Title: The Divine Conspiracy: Rediscovering Our Hidden Life in God
Author: Dallas Willard
This was an astoundingly perspective altering book for me to get ahold of. I'd certainly been aware for most of my life that what I saw active in the Christian community lacked, in many ways, what Jesus Christ actually seemed to be saying in the bible, but lacked the correct structure of linguistic context to state how that lack of alignment seemed to play out.
Then, on the recommendation of a friend, I picked up "The Divine Conspiracy".
Willard is a pastor, as well as a Philosophy and Theology professor, and that comes across very quickly. This is not easy reading, this is not a walk in the park with Max Lucado. This dives straight in to some extremely serious, heavy duty thinking about why we're where we're at as a society, as a world, as a religion, and how that does or does not match up with what Jesus seems to say about it.
Willard's points are as follows:
- We know that right and wrong exist, as a society, but have little appreciation of why they should, because there's little practical modern basis for right and wrong, outside of how they support society's ability to replicate itself.
- Much of Christianity seems to fall into crisis-moment centered salvation experiences, followed by a lifestyle of sin-management, where we attempt to live good lives so that we can go to heaven.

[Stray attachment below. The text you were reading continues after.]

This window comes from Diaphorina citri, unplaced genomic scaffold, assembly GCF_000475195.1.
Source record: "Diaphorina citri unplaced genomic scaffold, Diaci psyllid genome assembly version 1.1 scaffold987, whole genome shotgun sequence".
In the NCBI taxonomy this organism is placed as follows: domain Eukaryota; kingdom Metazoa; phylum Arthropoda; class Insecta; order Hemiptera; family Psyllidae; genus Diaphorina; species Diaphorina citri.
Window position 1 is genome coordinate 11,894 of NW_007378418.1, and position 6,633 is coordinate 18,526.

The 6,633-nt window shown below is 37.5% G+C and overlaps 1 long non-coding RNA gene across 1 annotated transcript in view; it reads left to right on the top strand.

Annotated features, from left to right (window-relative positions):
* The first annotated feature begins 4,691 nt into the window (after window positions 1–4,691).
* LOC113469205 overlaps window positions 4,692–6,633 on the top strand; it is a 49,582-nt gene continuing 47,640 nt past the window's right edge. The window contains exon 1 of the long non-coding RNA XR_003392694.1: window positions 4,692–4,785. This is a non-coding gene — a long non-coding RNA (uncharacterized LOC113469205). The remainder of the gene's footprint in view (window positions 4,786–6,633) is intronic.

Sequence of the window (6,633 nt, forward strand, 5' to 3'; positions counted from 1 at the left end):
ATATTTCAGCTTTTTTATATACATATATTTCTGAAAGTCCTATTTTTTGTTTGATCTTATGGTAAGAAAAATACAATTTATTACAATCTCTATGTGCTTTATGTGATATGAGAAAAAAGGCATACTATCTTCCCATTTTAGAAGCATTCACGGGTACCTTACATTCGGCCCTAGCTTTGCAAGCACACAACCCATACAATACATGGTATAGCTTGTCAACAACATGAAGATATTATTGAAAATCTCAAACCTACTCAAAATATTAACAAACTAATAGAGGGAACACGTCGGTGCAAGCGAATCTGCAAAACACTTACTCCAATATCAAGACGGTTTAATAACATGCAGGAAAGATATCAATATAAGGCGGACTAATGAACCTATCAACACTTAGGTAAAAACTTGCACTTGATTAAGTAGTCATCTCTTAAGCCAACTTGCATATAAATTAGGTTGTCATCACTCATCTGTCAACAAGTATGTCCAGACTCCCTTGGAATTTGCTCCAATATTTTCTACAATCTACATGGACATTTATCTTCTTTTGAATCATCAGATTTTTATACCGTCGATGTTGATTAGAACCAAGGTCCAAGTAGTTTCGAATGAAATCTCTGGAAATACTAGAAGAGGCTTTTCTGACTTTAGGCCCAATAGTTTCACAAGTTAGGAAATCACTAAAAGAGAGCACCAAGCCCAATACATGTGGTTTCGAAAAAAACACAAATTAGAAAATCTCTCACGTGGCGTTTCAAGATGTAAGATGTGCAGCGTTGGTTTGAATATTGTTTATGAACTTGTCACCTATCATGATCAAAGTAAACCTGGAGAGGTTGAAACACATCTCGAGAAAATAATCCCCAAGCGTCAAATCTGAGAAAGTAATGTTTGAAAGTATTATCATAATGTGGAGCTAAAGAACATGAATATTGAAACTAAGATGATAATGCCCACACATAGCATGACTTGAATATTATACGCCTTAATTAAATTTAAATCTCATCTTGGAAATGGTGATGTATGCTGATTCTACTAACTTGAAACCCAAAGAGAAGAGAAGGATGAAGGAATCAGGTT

- Only about 4% of what Christ talks about in the New Testament actually dealt with going to heaven... most of it deals with how the Kingdom of Heaven is here, among us... not located in some distant realm, but literally, if you will, in another dimension along side of us. And that disciples of Christ are actually called to live a life here on earth, empowered by a relationship with God that recalls the original relationship between man and God in the Garden of Eden.
Willard goes on at length to lay out both the Sermon on the Mount and the Beatitudes, and show how they are a consecutive, meaningful whole that lays out the heart of Christ's message to the world, that life has meaning here and now, not just after this life is over. He takes points which have often been taught separately, to their own damage, and renders them in meaningful illustration, and shows how discipleship is in fact meaningful, and accomplishable, and is a lot more than 'being nice' or 'not doing bad things' or 'being Christian'.
I would highly recommend this book to anybody looking for something to challenge their thinking about what it truly is to be a Follower of Christ.